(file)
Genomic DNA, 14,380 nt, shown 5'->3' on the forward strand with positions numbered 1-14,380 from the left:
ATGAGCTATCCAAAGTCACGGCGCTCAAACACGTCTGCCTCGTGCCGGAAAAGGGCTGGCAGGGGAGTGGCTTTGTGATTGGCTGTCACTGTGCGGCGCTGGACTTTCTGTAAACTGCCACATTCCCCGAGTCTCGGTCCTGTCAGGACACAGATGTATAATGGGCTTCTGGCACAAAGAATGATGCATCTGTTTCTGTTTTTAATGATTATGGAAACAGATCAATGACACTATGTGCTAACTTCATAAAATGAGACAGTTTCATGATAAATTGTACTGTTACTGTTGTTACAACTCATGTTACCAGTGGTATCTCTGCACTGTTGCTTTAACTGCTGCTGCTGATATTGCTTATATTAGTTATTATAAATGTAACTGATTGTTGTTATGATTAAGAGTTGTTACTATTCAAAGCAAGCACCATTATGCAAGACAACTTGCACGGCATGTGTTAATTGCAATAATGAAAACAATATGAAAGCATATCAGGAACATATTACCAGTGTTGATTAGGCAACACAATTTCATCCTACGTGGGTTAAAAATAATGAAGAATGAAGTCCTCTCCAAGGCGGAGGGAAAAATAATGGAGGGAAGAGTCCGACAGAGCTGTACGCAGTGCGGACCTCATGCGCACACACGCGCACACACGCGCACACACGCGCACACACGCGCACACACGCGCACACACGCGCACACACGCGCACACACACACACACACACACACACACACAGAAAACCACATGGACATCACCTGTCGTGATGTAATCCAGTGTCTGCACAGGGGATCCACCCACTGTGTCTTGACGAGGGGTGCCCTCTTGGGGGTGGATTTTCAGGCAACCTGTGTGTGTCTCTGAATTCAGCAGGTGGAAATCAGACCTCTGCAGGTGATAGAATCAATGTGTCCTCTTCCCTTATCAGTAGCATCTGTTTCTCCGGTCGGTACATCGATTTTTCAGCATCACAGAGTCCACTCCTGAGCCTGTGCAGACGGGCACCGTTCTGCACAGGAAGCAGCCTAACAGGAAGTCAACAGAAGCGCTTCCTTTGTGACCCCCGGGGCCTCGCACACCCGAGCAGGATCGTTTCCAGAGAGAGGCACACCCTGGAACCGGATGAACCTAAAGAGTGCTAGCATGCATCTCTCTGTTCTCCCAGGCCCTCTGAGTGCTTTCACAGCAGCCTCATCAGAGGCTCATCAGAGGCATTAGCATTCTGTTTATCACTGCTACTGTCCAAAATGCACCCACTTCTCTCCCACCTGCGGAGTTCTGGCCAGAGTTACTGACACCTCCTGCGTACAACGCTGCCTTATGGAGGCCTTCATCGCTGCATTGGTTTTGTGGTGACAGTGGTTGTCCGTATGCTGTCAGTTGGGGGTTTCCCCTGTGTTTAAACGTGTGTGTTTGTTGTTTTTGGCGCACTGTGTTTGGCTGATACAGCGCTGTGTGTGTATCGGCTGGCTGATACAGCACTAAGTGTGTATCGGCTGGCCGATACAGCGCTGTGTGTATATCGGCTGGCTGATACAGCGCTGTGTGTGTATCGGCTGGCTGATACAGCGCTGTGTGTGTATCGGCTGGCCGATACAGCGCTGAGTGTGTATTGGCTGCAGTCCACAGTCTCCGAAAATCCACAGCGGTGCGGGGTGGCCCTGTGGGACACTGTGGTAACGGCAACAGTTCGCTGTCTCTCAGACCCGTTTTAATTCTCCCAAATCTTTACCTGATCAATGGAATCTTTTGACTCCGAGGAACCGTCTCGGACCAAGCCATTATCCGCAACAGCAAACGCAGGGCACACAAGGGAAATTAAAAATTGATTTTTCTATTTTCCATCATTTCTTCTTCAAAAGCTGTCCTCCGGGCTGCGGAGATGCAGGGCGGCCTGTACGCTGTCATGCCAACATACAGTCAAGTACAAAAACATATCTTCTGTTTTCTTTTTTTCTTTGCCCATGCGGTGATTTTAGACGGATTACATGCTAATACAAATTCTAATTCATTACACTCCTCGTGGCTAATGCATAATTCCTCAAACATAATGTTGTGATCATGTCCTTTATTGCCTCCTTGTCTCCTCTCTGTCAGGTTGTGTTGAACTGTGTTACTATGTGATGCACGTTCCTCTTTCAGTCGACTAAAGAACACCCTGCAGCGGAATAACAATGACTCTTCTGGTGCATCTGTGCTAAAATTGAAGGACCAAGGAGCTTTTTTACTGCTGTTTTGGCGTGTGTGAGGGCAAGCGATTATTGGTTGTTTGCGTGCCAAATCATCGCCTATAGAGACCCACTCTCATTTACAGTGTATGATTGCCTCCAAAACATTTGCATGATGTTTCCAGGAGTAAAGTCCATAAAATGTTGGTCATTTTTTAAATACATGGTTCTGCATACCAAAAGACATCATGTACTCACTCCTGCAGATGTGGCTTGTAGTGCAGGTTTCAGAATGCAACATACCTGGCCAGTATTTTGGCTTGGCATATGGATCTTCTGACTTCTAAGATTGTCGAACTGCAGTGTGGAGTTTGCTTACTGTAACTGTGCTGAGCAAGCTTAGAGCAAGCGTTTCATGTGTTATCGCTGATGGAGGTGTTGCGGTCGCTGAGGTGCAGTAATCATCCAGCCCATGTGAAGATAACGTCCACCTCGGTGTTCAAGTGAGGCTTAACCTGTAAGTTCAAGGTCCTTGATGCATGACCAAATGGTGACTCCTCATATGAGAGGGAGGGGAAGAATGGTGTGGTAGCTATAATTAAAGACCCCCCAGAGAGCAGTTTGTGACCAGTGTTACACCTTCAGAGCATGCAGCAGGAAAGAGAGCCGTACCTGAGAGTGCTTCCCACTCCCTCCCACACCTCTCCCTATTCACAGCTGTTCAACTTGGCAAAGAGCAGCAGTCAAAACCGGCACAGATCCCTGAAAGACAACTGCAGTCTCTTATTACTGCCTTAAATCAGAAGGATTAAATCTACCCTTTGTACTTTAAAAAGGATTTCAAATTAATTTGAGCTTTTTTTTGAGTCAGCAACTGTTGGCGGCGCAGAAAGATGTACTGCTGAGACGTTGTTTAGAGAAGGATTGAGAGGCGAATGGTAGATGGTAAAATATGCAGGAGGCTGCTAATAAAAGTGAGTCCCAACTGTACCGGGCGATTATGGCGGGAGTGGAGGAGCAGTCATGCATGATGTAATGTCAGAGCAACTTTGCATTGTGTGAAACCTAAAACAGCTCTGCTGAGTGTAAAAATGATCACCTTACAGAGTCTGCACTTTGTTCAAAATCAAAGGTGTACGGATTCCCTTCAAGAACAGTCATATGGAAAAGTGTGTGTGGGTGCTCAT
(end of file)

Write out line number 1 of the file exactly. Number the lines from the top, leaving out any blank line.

Genomic DNA, 14,380 nt, shown 5'->3' on the forward strand with positions numbered 1-14,380 from the left: